Stories from Skin-Care Tips

Switzerland’s beauty ingredients are even better than its chocolate—here’s why you should be trying them for yourself

Zoe Weiner

Zoe WeinerApril 15, 2020

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Switzerland has long been known for its innovation. The birthplace of velcro, aluminum foil, and (of course) the Swiss Army knife, we all have Switzerland to thank for many of the game-changing items we use every single day. What you may not realize, though, is that the small European nation is also responsible for many of the skin-changing ingredients we use every day, too.

While France tends to get all of the credit as being Europe’s premiere beauty destination (we love you so much, micellar water), their neighbors East of the Alps have been developing some of the latest and greatest new skin-care technology that has quietly appeared in some of our favorite new products. Swiss skin-care formulators have long prioritized things that beauty brands in the U.S. have only recently begun to think about en masse, like natural ingredients and sustainable development, so it’s no surprise that many brands have turned to their technology.

“People love Switzerland for its chocolate, but it’s also famous for its beauty ingredients,” says Jacqueline Piotaz, founder of Jacqueline Piotaz skin care. “Swiss women are looking for products with a combination of natural ingredients and technology, and our cosmetics are created at the intersection of those two things.”

The nation is rich in natural resources, and scientists are constantly turning to the mountains and lakes in search of skin-benefitting ingredients. Below, four of the best that may already be in your routine (and will satisfy your wanderlust while at home).

Alpine rose

Switzerland is known for its beautifully snowy winters, and the Alpine Rose has become famous for its ability to survive them. Scientists noticed that the plant was able to flourish in the mountains through even the iciest temperatures thanks to a moisturizing, protective layer on its leaves, and they were able to harness its powers to do the same for skin. The plant helps improve skin barrier function, making it more resistant to external stressors like changes in climate. It also adds moisture, which is why it’s become a common fixture in moisturizers from Switzerland and beyond.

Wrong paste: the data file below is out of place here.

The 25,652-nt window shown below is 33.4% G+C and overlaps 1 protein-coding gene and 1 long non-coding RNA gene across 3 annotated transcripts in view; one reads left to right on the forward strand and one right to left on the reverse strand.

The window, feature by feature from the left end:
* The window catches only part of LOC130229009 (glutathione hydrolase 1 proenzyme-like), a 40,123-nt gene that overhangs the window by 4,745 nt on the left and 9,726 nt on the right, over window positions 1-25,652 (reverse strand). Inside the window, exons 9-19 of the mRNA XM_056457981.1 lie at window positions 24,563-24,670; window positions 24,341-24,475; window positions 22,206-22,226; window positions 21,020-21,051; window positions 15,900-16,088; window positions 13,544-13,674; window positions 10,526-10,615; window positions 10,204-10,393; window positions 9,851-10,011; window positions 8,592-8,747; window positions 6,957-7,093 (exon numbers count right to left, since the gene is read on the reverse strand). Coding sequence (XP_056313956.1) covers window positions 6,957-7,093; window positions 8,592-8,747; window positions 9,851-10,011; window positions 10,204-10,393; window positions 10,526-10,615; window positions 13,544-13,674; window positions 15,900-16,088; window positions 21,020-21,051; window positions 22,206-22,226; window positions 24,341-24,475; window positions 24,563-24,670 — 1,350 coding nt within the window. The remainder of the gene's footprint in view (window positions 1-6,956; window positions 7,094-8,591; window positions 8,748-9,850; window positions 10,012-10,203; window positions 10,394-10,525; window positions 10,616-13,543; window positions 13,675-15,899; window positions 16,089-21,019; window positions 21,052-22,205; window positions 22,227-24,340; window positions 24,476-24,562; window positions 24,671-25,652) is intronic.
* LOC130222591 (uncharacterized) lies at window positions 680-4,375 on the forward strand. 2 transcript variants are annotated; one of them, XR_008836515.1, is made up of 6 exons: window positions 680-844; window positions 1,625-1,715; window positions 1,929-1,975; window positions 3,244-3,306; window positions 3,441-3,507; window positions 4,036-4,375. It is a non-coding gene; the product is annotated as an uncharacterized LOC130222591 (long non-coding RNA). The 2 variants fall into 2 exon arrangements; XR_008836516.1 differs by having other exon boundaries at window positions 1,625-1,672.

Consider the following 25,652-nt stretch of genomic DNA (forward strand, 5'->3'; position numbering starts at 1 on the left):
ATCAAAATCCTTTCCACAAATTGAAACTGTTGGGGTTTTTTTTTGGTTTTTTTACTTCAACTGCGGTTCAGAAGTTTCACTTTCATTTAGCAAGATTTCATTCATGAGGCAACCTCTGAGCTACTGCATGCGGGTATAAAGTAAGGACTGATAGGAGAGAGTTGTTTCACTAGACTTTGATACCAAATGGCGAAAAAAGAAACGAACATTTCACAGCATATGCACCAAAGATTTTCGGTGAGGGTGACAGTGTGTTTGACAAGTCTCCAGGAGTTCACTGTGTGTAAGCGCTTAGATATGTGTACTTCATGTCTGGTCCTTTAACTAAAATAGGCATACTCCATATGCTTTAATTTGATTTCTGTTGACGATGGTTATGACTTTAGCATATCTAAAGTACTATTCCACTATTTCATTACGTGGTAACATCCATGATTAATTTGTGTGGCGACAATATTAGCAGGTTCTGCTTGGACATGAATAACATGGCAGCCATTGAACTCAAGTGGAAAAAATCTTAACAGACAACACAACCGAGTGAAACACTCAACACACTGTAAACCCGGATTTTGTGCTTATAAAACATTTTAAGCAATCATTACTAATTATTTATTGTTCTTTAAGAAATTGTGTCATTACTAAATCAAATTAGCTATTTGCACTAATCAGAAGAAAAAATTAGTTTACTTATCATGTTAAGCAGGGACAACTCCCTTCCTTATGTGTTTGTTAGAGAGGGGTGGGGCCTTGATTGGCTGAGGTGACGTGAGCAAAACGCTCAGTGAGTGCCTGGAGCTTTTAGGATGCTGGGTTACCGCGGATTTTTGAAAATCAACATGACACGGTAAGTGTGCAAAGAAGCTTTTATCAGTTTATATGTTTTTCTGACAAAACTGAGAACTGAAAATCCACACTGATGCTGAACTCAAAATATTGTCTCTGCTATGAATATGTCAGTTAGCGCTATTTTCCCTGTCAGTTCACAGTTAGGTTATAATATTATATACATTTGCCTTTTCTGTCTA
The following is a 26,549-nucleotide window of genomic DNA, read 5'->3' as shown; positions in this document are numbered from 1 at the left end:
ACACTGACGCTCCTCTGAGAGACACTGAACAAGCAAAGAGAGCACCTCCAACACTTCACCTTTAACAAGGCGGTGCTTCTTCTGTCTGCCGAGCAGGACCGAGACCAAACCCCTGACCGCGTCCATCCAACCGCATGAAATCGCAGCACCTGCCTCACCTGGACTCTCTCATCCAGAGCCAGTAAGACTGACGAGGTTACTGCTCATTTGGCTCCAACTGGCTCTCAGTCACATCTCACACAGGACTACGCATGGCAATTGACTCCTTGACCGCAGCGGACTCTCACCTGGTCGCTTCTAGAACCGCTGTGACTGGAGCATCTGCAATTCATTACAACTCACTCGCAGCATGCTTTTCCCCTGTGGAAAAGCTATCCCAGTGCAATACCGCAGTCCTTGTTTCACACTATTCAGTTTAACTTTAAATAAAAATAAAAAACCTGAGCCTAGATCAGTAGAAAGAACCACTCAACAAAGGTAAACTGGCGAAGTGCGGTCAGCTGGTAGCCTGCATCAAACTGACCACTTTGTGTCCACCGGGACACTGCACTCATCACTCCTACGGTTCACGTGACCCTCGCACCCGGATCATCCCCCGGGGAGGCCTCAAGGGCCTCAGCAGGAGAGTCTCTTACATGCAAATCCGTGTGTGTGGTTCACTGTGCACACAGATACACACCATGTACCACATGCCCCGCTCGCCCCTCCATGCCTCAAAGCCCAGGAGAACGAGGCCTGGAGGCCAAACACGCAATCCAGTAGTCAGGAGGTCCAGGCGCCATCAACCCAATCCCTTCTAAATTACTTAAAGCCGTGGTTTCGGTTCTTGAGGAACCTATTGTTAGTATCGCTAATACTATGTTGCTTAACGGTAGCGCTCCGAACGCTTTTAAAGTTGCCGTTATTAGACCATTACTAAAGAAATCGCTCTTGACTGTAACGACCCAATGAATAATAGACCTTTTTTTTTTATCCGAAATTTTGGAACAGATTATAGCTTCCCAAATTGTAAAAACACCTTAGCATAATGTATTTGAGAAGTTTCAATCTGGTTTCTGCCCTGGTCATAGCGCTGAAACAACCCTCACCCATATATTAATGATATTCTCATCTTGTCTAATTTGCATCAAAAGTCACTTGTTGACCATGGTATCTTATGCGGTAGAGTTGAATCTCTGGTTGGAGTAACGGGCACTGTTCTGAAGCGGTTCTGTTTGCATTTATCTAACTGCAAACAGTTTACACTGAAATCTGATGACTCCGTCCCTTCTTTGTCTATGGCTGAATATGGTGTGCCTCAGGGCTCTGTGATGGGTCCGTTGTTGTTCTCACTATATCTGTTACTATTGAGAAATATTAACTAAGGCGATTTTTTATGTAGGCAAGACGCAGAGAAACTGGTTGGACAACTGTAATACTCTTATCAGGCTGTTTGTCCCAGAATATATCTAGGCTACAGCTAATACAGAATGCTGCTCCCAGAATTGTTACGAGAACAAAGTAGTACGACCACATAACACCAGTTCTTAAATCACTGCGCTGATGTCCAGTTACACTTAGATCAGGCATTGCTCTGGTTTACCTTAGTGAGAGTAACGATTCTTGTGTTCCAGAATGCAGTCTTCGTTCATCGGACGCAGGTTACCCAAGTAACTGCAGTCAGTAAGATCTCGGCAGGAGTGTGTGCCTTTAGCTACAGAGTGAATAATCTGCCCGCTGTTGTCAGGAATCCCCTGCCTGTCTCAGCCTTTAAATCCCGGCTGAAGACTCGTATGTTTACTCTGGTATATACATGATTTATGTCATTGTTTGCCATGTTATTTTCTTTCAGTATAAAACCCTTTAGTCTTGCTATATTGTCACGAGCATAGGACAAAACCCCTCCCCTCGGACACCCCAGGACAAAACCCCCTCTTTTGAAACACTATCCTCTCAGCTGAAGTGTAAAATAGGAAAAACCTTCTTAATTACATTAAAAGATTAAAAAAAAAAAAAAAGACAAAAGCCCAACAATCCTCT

Edelweiss

The edelweiss flower is known for being small and white (and clean, and bright), but what you may not realize is that it’s got some powerful skin-care benefits, too. “Edelweiss is a great antioxidant, which is important for every organ in your body—not just for your skin,” says Piotaz. “Because we get a lot of pollution from the environment, we need something to protect us, and edelweiss does that while also working as a free-radical scavenger.” It’s also been scientifically proven to be an effective anti-inflammatory, so will leave skin calm.

Green apple stem cells

Switzerland’s green apples are of a totally different variety than the one’s you’d pop into your bag in the produce section at Whole Foods. Thanks to their high acidity, they’re able to stay fresh and moist for months after they fall off of the tree, and scientists realized that they could reproduce this for skin by way of lab-generated stem cells. “It gives the skin more vitalization and moisturizes it,” says Piotaz. “It acts as an activator and protector for skin stem cells, which helps them to produce more healthy skin cells.” It also reduces lines and wrinkles by promoting cell regeneration.

Glacier water

Water is the main ingredient in most skin-care products—in many cases, it makes up 70 percent of what you’re using—and Swiss formulators have realized that the type of water you’re using matters. Swiss glacier water, which comes from the mountains, is more than just your usual H2O. “Dense in minerals and nutrients, this precious water has been enriched beneath Swiss glaciers for millennia,” says Piotaz, adding that this boosts hydration for skin.

Switzerland is hardly the only place we’re stealing beauty secrets from. Here’s why one esthetician calls Italian ingredients “the Mediterranean diet for your face,” and why we’re loading up on Scandinavian skin care, too. 

Our editors independently select these products. Making a purchase through our links may earn Well+Good a commission.

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